human-centred technology

human-centred technology

an approach to technology design and work organization which aims to enhance the skills and abilities of users by according equal priority to human and organizational issues as well as technical design requirements. Also referred to in manufacturing as anthropocentric production systems, this approach is in direct contrast to the technical design philosophy which is based upon the engineering assumption that humans are a source of uncertainty and error in production, and are to be eventually replaced by computer-integrated systems in the ‘unmanned factory of the future’ (see also TECHNOLOGICAL DETERMINISM, NEW TECHNOLOGY). In its ideal-typical form, human-centred technology incorporates design criteria which allow a unity of conception and execution, skill enhancement (particularly the recognition of tacit skills), and a measure of worker control over work processes and technology through participative systems design.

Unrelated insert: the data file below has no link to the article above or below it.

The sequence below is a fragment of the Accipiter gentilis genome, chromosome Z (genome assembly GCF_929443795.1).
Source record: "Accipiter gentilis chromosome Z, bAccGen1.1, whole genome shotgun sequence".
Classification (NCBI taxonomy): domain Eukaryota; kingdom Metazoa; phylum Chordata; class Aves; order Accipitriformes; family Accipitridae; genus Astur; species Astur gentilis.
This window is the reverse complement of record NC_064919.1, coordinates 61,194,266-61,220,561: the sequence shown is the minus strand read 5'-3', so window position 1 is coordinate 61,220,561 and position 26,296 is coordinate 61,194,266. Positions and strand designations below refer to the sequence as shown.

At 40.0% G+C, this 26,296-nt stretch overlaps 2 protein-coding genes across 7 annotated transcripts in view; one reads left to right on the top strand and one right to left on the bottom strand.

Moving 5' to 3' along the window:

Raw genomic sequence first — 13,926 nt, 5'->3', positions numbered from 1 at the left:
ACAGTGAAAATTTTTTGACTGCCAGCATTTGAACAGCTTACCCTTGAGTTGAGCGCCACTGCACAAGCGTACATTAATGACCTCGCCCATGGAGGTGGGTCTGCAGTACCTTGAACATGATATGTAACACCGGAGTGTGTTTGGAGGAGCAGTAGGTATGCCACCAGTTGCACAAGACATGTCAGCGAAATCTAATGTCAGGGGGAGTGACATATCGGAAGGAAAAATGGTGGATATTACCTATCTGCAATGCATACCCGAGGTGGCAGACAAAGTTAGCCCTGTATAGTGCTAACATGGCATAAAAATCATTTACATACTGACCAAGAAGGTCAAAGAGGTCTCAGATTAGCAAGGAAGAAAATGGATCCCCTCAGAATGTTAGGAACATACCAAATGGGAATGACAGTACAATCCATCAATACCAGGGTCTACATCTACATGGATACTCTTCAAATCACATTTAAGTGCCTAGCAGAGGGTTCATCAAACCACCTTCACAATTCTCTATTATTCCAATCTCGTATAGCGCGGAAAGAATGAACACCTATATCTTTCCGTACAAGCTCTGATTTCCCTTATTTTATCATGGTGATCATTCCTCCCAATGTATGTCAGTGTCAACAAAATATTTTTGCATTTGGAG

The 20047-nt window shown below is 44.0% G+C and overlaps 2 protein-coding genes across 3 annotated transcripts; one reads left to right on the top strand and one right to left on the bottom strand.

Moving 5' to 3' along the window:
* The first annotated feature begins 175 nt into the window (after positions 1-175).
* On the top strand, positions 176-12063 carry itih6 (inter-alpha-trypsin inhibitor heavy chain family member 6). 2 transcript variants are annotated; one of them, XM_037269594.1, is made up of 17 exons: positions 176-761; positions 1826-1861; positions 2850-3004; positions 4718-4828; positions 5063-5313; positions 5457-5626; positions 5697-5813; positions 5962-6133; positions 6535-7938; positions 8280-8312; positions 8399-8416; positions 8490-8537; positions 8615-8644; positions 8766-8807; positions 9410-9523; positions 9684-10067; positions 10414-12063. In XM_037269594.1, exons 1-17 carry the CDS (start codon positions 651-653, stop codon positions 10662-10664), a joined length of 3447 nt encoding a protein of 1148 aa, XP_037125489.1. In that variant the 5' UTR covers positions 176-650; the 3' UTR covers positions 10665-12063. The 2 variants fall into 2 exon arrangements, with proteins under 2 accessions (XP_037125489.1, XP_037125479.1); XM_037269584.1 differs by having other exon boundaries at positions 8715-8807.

Human-centred technology was at first associated with the work-humanization initiatives of the 1960s and 70s, such as the Volvo group technology experiments, job enrichment and job enlargement schemes, and the SOCIOTECHNICAL SYSTEMS APPROACH (see also QUALITY OF WORKING LIFE, HUMAN RELATIONS SCHOOL). More recently, human-centred technology is seen as a crucial feature of new production systems based upon flexible specialization. The theory of flexible specialization posits an emerging post-Fordist manufacturing strategy (see FORDISM AND POST-FORDISM) in which multiskilled and functionally flexible craft workers replace the Tayloristic work patterns of mass production. According to the theory of flexible specialization, human-centred technology is both more ‘efficient’ in management terms, and more humanitarian and democratic in terms of management – worker relations: a ‘non-zero sum’ worker-management relationship. Although an important corrective to the simplistic logic of DESKILLING implied by LABOUR PROCESS THEORY, critics of human-centred approaches to technology cast doubt upon the extent to which they are realized in practice and point to the negative consequences found in case studies, such as increased levels of stress and work intensification. Furthermore, critics of flexible specialization question the extent of genuine worker participation, and note the increase in peripheral workers on part-time or temporary contracts who support core workers enjoying greater job security and better conditions of work (see Wood, 1989).

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